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How to manage stress when you’re the boss

Managers deal with stress and anxiety daily, but many C-suite executives have personality traits that further complicate things.

4 min read


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Managers are like avocados in the grocery store: Someone is always squeezing them to see whether they’re any good, but they lose appeal if they’re crushed.

Upper management wants results, while subordinates crave leadership and support. Managers must get their employees to perform by walking a tightrope between pushing too little and too much, providing workers with the resources they need to flourish.

Managers deal with stress and anxiety daily, but many C-suite executives have personality traits that further complicate things. Efforts to prioritize self-care and build healthy relationships at work can go a long way.

Are leaders psychopaths?

Part of the problem could stem from the abnormally high number of psychopaths in leadership roles. A recent study found more than one in five CEOs are psychopaths: detached, aggressive, antisocial, and manipulative individuals. Interestingly, the same portion of prisoners are considered psychopaths. For reference, only about 1% of the general population displays psychopathic tendencies.

Considering how many Type A personalities we see in high-stress positions, the psychopath incursion probably isn’t a huge surprise. It creates a bit of a chicken-or-the-egg conundrum, though. Do these people inadvertently seek stressful jobs because of their personality traits, or do their stressful jobs cause them to become more anxious? It’s a bit of both.

This isn’t all bad news. A study of US presidents found possession of one psychopathic trait — fearless dominance — to be a predictor of success. The same holds true for managers. Psychopathy is associated with greater stress immunity, boldness and other dominant behaviors that make great leaders. While these characteristics are sometimes helpful, too many psychopaths can quickly turn even the best organizations into an asylum.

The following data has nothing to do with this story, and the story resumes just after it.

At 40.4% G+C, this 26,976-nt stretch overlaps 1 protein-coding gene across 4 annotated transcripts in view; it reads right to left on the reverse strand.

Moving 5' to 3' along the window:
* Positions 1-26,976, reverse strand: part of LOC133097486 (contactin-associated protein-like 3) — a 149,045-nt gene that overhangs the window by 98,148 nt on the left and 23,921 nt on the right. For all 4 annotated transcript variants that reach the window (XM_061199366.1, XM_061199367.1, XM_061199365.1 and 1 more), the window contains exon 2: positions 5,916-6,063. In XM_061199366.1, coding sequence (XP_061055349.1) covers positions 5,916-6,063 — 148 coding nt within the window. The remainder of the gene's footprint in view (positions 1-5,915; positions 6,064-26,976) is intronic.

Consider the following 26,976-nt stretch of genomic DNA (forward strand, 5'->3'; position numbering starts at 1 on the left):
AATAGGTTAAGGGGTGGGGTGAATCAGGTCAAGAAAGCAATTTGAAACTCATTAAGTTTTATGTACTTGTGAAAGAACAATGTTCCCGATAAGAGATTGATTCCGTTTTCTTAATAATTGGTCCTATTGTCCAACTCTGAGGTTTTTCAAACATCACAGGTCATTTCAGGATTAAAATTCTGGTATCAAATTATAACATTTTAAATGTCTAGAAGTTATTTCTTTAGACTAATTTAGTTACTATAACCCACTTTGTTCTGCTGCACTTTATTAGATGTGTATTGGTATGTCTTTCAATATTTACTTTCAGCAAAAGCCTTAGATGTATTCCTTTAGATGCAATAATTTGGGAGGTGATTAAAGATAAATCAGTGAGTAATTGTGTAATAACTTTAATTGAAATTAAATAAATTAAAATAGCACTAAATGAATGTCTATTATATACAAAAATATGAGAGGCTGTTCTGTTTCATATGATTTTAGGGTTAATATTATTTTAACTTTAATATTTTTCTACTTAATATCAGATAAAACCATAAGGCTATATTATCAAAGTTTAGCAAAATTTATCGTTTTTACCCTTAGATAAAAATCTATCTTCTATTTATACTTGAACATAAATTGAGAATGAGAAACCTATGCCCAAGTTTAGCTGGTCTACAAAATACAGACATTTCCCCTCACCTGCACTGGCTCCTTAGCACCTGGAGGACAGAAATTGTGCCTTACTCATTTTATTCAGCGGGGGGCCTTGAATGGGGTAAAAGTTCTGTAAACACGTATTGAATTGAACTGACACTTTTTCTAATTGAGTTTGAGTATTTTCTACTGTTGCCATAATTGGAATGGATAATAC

Keeping your head in check

Regardless of your traits, it’s important to keep personality quirks in check at the office. Here are a few ways to curb unhealthy behaviors and reduce stress:

  1. Take care of yourself.
    I’m not referring to curling up with a bottle of wine at the end of the day. Mindfulness meditation techniques and exercise have been proven to reduce anxiety and depression. Exercise stimulates endorphin production and reduces stress hormones such as adrenaline and cortisol. Shifting to a healthier diet, consistently getting plenty of sleep, and spending time with friends and family can also help.
  2. Get professional help.
    You don’t have to wait until you’re in crisis mode to seek a mental health tune-up. Leaders deal with the same life issues as everyone else, but their roles tend to pile on stress. Find a reputable mental health professional to help you address any issues.
  3. Consider taking medication.
    There is no cure-all for anxiety and depression, but many people report positive changes through medication. A recent study found antidepressants were in some cases twice as effective as placebos. Talk with your doctor about potential side effects so you know the pros and cons.
  4. Build healthy relationships at work.
    Managers experience significantly less stress when they have good relationships with employees. A few quick tips: Don’t be condescending; spend time with employees to get to know them; support subordinates in good times and bad; and provide clear job expectations and accountability.

If you’re feeling crushed between executives and employees, you’re not alone. But high levels of workplace stress can be detrimental to your organization. Focus on fostering a supportive environment and taking care of yourself as well as your employees, and you’ll inevitably shed some of the stress inherent to management.


Bill Topaz, a publishing and content expert, is the president of, which offers quality health care information contributed by top researchers and experts. His career has focused on consumer, educational, and scientific/medical publishing in media corporations such as Tribune Co. and Disney.

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